Orkla cuts palm oil from 98% of its Nordic sweets and snack brands

© iStock/taffpix

Orkla Confectionery & Snacks Sweden has removed palm oil from 98% of its products, meaning 1,500 fewer tons of saturated fat in consumers' food. But what were the technical challenges and how was it received by fellow members of the Roundtable for Sustainable Palm Oil (RSPO)?

In a drive that began almost ten years ago, Orkla Confectionery and Snacks Sweden has been removing the palm oil from its confectionery, biscuits and sweet and savoury snacks, including some of its most well-known brands, such as OLW, Göteborgs Kex and Panda. In 2014 it declared its Swedish Filipstad snack factory to be completely palm oil-free.

The company says it is doing so to make its portfolio healthier, and by removing over 7,000 tons of palm oil from its products since 2008, it has cut out 1,500 tons

of saturated fat.

“We have chosen to set high goals and 98% of our products are now completely free from palm oil. We want to inspire people to create good products also have a better impact on health. It shows that we take our role as a leader seriously,” said CSR and communications manager at Orkla Confectionery & Snacks Sweden Stina Petrini.

It is now aiming to hit the 100% mark.

Petrini told us: “We replaced palm oil with mixtures of various oils such as sunflower, for example, coconut and shea nut oil, which together make better products in terms of health." 

Although coconut oil, for instance, has a higher saturated fat content than palm oil, Orkla keeps this down by blending with other oils.

Functional benefits

Petrini said Orkla had found it difficult to imitate the consistency and durability of palm oil, but that with product testing it was able to reformulate without compromising on quality or taste, and that the move has been well received by consumers in Sweden.

According to the European Palm Oil Alliance (EPOA), palm oil has a number of benefits compared to other oils. Once processed it has a neutral taste and smell, a creamy texture and it retains these characteristics at high cooking temperatures. 

Palm oil is widely used by food manufacturers because of its functional benefits, versatility and widespread availability. No other vegetable fat with a semisolid texture at room temperature, [that] provides the same features, exists in sufficient quantity,” the EPOA’s secretary for nutrition and health Mirjam Smit said.

EPOA: ‘No palm oil is no solution’

Orkla, which recorded a turnover last year of 37.8 billion Norwegian krone (€4.14bn), has said it is phasing out palm oil for health reasons, rather than negative publicity over links between the commodity and unsustainable sourcing practices.

Parent company, the Oslo-headquartered Orkla, has been a member of the Roundtable for Sustainable Palm Oil (RSPO) since 2015, and its company policy on sourcing sustainable palm oil (which can be read here) states: 

We will support the work of the RSPO and increase the uptake of RSPO-certified oil.”

But this policy also lists as "a milestone accomplishment" the 90% reduction of palm oil in its Nordic sweets and snacks brands between 2008 and 2015, and the 70% cut in all its branded consumer goods (including the general food division and personal care).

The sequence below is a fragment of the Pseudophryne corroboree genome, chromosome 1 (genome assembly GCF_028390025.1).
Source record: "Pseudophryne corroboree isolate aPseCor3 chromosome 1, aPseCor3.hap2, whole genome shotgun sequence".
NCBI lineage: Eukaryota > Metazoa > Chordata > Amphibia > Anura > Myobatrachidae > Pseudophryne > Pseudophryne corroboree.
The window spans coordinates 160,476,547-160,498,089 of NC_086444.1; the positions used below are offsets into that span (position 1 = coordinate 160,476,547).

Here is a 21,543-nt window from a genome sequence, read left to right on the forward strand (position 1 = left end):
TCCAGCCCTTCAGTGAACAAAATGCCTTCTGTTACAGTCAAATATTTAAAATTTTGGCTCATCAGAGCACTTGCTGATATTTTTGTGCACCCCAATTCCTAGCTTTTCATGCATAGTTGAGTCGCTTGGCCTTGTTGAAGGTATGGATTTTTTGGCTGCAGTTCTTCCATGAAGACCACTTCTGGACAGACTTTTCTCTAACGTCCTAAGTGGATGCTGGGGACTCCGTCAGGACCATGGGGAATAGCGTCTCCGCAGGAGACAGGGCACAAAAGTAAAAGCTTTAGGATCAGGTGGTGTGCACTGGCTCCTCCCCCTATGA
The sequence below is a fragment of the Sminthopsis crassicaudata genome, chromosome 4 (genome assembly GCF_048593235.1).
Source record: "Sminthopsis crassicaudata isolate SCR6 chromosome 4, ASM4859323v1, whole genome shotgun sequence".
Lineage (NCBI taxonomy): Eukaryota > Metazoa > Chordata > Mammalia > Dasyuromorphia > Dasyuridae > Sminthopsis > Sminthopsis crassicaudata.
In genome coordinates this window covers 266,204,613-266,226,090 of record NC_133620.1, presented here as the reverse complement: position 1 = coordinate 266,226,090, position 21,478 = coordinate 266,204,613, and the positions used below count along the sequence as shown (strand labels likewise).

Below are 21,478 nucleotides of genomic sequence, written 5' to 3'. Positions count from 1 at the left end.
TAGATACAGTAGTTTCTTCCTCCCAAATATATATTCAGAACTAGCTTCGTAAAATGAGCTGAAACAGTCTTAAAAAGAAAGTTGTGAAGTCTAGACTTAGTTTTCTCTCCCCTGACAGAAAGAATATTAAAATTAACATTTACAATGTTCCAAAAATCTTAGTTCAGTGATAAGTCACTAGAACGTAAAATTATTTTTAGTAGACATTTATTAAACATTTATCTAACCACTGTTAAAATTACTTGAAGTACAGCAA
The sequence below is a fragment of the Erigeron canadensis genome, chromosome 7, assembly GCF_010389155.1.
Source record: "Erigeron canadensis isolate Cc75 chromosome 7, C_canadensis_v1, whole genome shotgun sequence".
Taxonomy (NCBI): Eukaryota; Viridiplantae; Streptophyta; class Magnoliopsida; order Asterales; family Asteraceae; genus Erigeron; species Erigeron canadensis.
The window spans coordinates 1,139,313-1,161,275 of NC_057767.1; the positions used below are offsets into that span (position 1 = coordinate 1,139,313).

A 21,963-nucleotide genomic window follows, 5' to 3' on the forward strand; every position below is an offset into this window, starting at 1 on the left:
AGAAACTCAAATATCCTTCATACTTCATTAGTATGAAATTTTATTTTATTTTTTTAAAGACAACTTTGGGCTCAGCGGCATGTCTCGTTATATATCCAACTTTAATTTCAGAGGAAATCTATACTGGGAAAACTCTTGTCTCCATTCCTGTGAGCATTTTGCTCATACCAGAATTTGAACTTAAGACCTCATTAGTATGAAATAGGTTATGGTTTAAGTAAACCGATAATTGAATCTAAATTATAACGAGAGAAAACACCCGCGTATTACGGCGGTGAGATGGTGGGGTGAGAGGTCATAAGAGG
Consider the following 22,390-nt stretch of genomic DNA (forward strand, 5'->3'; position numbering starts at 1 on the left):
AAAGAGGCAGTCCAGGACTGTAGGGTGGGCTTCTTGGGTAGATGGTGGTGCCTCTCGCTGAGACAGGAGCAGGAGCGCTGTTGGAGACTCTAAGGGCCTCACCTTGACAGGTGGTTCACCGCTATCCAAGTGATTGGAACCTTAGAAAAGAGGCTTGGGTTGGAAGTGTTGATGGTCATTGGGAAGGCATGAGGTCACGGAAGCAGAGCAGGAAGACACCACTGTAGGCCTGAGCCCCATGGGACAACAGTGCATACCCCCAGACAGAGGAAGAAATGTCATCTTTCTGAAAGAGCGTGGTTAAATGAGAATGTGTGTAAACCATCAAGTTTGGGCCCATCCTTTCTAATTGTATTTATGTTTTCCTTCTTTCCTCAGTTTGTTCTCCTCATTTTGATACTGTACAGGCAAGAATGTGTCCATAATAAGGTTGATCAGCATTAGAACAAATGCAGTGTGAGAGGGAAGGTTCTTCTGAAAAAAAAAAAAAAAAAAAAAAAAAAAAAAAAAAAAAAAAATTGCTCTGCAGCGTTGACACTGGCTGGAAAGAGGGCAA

This means it may have the growing frustration of fellow RSPO members to contend with.

At the RSPO's annual roundtable meeting in Bangkok last year, the organisation’s co-chair and boss of Malaysia’s United Plantations Berhad Carl Bek-Nielsen was scathing of the increasing number companies that join RSPO and then publicise palm oil-free products.

“Speaking on behalf of the growers, we simply can’t understand how you can be a RSPO member when you go out and say ‘no palm oil’ [on some packaging],” he said in an interview with our sister publication FoodNavigator-Asia.  

“It’s not just business-class-hypocrisy, its first-class hypocrisy."

Retailers such as Delhaize and Casino, frozen food manufacturer Findus or Italian pasta and bakery giant Barilla have all launched palm oil-free products.

RSPO members, including manufacturers Unilever and Mondelez, and suppliers AAK and IOI Loders Croklaan, asked the RSPO to amend its policy and crack down on other members claiming to have removed palm oil for environmental reasons. The motion for a resolution, which came into force in September last year, did not mention health.

Smit echoed this: “Palm oil is the largest vegetable oil available in the world. Moving towards sustainable palm oil in Europe creates an incentive to make the global palm oil supply more sustainable. NGOs like Greenpeace and Conservation International support the sourcing of credible, sustainable palm oil and the goal to achieve 100% sustainable palm oil in Europe.

“All RSPO-members should know by now that replacing palm oil with other fats or oils is no solution to tackle environmental or health issues and negatively impacts food product properties. No palm oil is no solution. Sustainable palm oil is! So the only option forward is that all food companies and retailers commit themselves to sustainable palm oil.”

Orkla Confectionery & Snacks Sweden did not say whether it planned to target other nutrients, such as sugar or salt, as well but said it “continually reviews portfolios to make them healthier”.

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